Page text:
While Jamie-Lynn Sigler starred on the series The Sopranos in her 20s, she was fighting a secret battle.
The young actress, at only 20, was diagnosed with multiple sclerosis (MS), and she didn’t want any of her co-stars to know about it, Jamie-Lynn revealed to People.
“Sometimes all I needed was like five or 10 minutes to sit and recharge but I wouldn’t ask, because I didn’t want them to be suspicious,” she said in an interview this week, which also covered her wedding over the weekend to minor league baseball player Cutter Dykstra, 26.
So, Sigler covered up her illness, revealing the truth eventually only to a few co-stars because they were “like family,” she told Today. Among those she confided in was the late James Gandolfini — who played her father on the show. He became even more protective of her after learning about her MS diagnosis.
“He was really awesome about it,” Jamie-Lynn recalled.
But now it was time to share her MS diagnosis with the rest of the world. Now 34, Sigler has been battling the disease for 15 years, and during most of that time, she’s been symptom-free. More recently, however, the disease has “reared its ugly head.”
Hi. My name is Jamie, and I have Multiple Scelrosis. This has been a part of me, that for many reasons I was terrified to share for the last 15 years since I was diagnosed..but I've finally found the strength to come forward and be ok with who I really am and trust that life will still have things to offer even though I have this disease. It has slowed me down and it can make things hard, but there is still a lot I CAN do. I hope I can be an example to anyone struggling out there to push through and past your circumstances. I want to thank @peoplemag for sharing my story in such a huge way and allowing me to reach out. Your publication always handles stories so beautifully, and mine is no exception. And an even bigger thank you to my husband, my son, my family and my friends (who are my family.)..You all have fiercely protected me over the years when I was too scared to share this publicly, for fear that everything would go away. You stood by me, helped me when I needed it, and always made me feel loved and worthy of things even when I felt less than and different. I really am a lucky girl and I can't wait to see what life has in store for me now that I can finally live my truth Love to all of you. XX????Jamie ????: by the wonderful @andrewsoutham
“I can’t walk for a long period of time without resting. I cannot run. No superhero roles for me. Stairs? I can do them but they’re not the easiest. When I walk, I have to think about every single step, which is annoying and frustrating.”
Sigler has tried multiple MS drugs, from injections to infusions, settling on a medicine that has finally kept her symptoms at bay for the last six years. She still struggles with the fatigue, and a general weakness on her right side.
So why, after 15 years, has Jamie-Lynn finally decided to come forward about her illness?
She’s finally ready.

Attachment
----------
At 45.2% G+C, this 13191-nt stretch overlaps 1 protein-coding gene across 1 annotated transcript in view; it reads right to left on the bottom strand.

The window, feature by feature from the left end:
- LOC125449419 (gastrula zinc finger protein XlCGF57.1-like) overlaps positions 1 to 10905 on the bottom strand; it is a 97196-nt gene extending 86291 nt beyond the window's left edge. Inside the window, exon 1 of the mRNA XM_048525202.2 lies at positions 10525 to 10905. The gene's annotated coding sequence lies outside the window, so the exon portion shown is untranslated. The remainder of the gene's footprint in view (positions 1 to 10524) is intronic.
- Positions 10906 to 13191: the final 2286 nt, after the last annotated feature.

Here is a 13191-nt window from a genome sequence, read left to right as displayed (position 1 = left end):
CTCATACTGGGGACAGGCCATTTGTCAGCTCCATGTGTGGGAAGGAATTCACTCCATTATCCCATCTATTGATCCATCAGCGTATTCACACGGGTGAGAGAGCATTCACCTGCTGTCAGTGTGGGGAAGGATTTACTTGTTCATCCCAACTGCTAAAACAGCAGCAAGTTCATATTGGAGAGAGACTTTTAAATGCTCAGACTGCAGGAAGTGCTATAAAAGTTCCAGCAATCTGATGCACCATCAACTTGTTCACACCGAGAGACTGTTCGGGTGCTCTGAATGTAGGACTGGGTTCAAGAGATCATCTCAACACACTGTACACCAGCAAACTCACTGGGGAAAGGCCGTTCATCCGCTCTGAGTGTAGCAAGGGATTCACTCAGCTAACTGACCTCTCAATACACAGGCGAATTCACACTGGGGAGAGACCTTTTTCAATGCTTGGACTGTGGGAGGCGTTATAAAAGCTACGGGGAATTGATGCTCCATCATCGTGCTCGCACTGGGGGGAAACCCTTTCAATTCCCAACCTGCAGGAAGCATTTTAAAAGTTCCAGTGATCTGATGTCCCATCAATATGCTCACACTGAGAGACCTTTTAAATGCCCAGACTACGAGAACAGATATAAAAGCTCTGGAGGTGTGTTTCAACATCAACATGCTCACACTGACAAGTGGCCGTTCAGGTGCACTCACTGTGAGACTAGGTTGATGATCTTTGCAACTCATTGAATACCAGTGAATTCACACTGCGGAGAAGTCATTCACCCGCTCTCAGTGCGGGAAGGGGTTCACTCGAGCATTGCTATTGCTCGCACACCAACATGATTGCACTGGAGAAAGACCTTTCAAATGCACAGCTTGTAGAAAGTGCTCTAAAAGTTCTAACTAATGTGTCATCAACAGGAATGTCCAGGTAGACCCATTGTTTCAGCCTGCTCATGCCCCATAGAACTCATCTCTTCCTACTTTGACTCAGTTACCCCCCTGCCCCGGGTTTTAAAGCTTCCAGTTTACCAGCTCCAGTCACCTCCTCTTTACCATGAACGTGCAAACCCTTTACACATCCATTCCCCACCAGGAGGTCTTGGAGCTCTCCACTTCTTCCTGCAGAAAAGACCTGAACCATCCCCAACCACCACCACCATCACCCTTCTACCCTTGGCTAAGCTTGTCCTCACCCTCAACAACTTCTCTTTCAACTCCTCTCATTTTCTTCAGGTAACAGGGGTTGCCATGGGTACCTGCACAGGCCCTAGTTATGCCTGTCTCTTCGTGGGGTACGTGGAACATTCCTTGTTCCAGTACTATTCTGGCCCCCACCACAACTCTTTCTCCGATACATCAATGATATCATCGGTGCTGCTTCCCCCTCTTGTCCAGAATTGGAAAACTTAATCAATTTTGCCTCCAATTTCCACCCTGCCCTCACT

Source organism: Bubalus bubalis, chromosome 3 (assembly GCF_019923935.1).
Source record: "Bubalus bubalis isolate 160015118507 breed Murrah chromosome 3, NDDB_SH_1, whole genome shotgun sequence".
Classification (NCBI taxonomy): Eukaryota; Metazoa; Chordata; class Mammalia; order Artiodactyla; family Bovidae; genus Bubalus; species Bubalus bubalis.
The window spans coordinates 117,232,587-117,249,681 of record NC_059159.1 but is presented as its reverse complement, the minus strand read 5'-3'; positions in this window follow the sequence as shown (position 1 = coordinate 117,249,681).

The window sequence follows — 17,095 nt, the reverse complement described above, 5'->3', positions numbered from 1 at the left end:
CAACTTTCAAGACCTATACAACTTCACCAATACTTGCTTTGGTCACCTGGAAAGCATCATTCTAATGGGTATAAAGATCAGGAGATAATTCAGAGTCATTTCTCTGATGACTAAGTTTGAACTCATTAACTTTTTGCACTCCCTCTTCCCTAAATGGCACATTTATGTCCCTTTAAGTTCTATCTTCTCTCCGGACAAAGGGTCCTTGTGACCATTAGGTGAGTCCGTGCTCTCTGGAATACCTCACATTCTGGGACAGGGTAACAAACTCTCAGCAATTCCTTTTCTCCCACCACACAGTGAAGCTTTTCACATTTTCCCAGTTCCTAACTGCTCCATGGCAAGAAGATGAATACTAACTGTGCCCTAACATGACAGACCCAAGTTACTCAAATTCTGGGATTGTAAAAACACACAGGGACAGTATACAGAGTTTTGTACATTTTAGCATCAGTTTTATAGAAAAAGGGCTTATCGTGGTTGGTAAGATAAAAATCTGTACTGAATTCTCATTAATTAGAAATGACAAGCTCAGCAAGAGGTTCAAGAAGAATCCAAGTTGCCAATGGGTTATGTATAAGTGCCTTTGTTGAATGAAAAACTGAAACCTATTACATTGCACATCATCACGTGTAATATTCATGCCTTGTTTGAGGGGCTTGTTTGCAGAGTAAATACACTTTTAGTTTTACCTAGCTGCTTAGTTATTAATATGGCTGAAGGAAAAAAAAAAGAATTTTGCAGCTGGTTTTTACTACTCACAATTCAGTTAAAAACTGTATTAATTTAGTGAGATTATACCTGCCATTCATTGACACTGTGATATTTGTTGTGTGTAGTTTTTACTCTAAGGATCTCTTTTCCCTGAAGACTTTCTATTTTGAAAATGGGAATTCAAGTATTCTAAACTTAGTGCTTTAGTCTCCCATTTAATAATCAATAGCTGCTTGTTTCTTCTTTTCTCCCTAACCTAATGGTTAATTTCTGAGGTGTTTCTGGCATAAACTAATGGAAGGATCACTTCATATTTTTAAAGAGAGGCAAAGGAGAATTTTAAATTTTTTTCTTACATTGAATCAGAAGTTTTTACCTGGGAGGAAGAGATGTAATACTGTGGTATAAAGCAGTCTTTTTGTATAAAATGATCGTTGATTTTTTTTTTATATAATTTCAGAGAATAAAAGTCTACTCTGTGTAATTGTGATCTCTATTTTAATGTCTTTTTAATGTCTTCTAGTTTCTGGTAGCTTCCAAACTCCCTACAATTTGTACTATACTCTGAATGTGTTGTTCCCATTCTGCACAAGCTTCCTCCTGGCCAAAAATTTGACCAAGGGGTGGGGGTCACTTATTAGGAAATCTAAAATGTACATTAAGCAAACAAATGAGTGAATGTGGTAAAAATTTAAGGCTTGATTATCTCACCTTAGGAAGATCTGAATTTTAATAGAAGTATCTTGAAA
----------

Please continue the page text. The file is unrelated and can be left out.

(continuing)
“You’d think that after all these years, somebody would be settled with something like this, but it’s still hard to accept,” she said.
Sigler is one of a handful of celebrities who struggle with MS. Among them are Montel Williams, Ann Romney, and Jack Osbourne. Jamie-Lynn’s inspiration for sharing her secret is her two-year-old son Beau, because she didn’t want to force him to keep her secret, too. And she wanted to show him how to be strong and courageous.
“I don’t want to hold a secret where it feels like I have something to be ashamed of or have something to hide. It’s part of me, but it’s not who I am.”
According to E! News, Jamie-Lynn also wants to inspire other MS patients. Despite her illness, Sigler has said “there is still a lot I CAN do” and that it takes a “fighting attitude” to deal with a disease that can “absolutely take over your life if you let it.”
Sigler isn’t the first person hesitant to share her MS diagnosis. Both Williams and Osbourne admitted in separate interviews that once people learn you have the disease, they assume you’re weak, The Boston Globe added.
But every case of MS is unique to the patient, stressed Rosalind Kalb of the National MS Society to CBS News. MS, which affects 2.3 million people in the U.S., causes the immune system to attack the protective covering on the brain and spinal cord’s nerve fibers. The disruption to nerve messages “occurs in somewhat random locations,” which means “one person’s symptoms can be very different from the next.”
And that’s part of what makes MS so difficult to accept, like it was for Jamie-Lynn, noted Angel Blair from the Multiple Sclerosis Association of America (MSAA). The disease causes discomfort and unease, but in unpredictable ways; ”living with that instability can be worrisome,” she noted.
But for all her struggles, Sigler is taking her illness in stride and is still excited about her future — her new marriage, her son, and the prospect of growing her family.
“I don’t know what’s to come. But I’m excited for the first time in a long time. I’ve got my brain and my heart and I’ve prepared myself for everything that could happen. But I’ve got an amazing husband, the best son, and I hope that we can make more babies and just keep having fun. I’m the luckiest girl in the world.”
This week researchers announced a new treatment for MS, which could completely reverse the disease.
[Photo By Alison Buck / Getty Images]